Monday, November 21, 2011

The No-Win Triangle

As of last week , Russia and Georgia, two neighboring countries who haven't had formal diplomat relations since 2008, have reached an agreement ensuring Georgia's support of Russia entering the World Trade Organizaton, in exchange for Russia permuting international inspects to patrol both countries borders. While this is a major step forward for two countries who fought a five-day long war three years ago, it raises some interesting questions, especially considering Georgia's friendship with the US and its bid for entry into NATO. While the Georgia has promised as of last Sunday that: “We made a unilateral commitment to nonuse of force, so there is no way we will become a problem for NATO in terms of Article 5 or in terms of a possible military confrontation between Georgia and Russia,” NATO might not be completely convinced. NATO secretary general, Anders Fogh Rasmussen, responded just three days later at a conference in the Georgian capital Tbilisi: “Since our Bucharest Summit, Georgia has come a lot closer to NATO. But there is still work to be done, in a number of areas. Further reform will be Georgia’s ticket to membership. And NATO is here to help.”

While Georgia makes progress on its Membership Action Plan, with continual US support, in some respects they still seem to be spinning their wheels. They may have come to an agreement with Russia by striking a border deal, there is no guarantee that Georgia has enough leverage with its larger neighbor to strike another one that will convince Russia to let them into NATO. And as there's still the issue of Georgia's break-away provinces, South Ossetia and Abkahzia, receiving almost all their external support from Russia, to the point that they resemble Soviet-era satellite sates, the two countries cannot yet completely settle their differences. While South Ossetia and Abkahzia are both recognized as independent only by Russia, Nicaragua, and Venezuela, as well as a few small island countries, they act more or less as independent states, despite the rest of the world considering them as part of Georgia. If Russia will not withdrawal its troops from these areas, and stop openly supporting the rebel governments there will be no total harmony in that part of the globe.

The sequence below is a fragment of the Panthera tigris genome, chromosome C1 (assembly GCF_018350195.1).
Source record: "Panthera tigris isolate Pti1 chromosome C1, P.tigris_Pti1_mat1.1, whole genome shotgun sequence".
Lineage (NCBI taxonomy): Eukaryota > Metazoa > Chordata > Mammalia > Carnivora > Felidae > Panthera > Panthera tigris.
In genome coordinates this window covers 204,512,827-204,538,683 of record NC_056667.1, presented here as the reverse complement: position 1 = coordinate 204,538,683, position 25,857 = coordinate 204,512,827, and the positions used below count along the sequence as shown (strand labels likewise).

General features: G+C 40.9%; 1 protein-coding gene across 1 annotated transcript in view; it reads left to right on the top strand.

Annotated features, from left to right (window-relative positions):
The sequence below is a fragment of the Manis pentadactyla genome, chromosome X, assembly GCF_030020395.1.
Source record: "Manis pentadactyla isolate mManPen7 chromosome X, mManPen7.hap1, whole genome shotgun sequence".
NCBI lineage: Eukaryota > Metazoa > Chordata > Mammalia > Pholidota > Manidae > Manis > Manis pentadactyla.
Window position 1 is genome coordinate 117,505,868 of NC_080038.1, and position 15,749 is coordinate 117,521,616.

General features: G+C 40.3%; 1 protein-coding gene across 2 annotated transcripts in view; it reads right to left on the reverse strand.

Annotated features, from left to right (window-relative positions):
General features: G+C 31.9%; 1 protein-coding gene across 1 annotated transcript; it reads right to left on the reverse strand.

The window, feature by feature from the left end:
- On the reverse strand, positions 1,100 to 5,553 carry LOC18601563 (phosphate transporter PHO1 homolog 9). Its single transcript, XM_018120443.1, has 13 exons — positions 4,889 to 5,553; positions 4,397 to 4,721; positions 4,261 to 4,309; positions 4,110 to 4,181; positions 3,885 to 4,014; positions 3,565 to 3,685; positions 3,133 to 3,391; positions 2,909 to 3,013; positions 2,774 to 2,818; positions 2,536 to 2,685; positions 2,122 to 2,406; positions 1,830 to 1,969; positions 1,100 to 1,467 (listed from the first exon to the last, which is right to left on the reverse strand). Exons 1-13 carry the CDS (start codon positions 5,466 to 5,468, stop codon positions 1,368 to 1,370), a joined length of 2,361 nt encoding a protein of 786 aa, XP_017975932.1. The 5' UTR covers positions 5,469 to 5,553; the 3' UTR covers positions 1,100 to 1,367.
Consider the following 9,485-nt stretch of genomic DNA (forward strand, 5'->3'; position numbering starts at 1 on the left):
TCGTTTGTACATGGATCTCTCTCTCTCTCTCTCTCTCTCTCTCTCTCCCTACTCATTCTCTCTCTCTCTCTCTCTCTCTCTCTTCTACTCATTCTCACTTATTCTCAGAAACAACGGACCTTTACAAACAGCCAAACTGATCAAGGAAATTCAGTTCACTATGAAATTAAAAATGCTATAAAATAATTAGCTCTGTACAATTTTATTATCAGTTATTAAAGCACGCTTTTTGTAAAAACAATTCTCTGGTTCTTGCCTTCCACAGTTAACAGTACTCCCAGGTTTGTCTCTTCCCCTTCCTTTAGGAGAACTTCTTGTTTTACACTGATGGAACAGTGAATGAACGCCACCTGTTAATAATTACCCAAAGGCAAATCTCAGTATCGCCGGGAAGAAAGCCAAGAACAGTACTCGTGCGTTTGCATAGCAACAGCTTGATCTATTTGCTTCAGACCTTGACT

How does this involve the US? By and large, it probably wouldn't, save for the fact that we count Georgia as an ally, they have contributed more troops to our cause in Afghanistan than any other non-NATO member, and it has been a stated policy to support their bid for inclusion in NATO. However, this policy may serve them better than it does us. Georgia wants, badly, to join the Organization, but their membership seems to have so many strings attached to it as far as US and European relations with Russia are concerned that it’s probably unwise at the present time to include them. Despite its allied relationship with Georgia, the US has stated in the past, before the 2008 August war against Russia, that it would not support Georgia if it got into an armed conflict with Russia, and that was probably a wise decision. To have America, or any other country, drawn into a volatile situation similar to that one, only with a fellow NATO member, looks like a recipe for disaster. And even should armed conflict be taken off the table as an issue, admitting Georgia into NATO will alienate Russia at a time when Europe is becoming increasingly dependent on its oil supply, thanks to its recent deal with Nord Stream. For the time being, delaying Georgia’s admission into NATO seems like a prudent move for other member states, as well as the US.

No comments: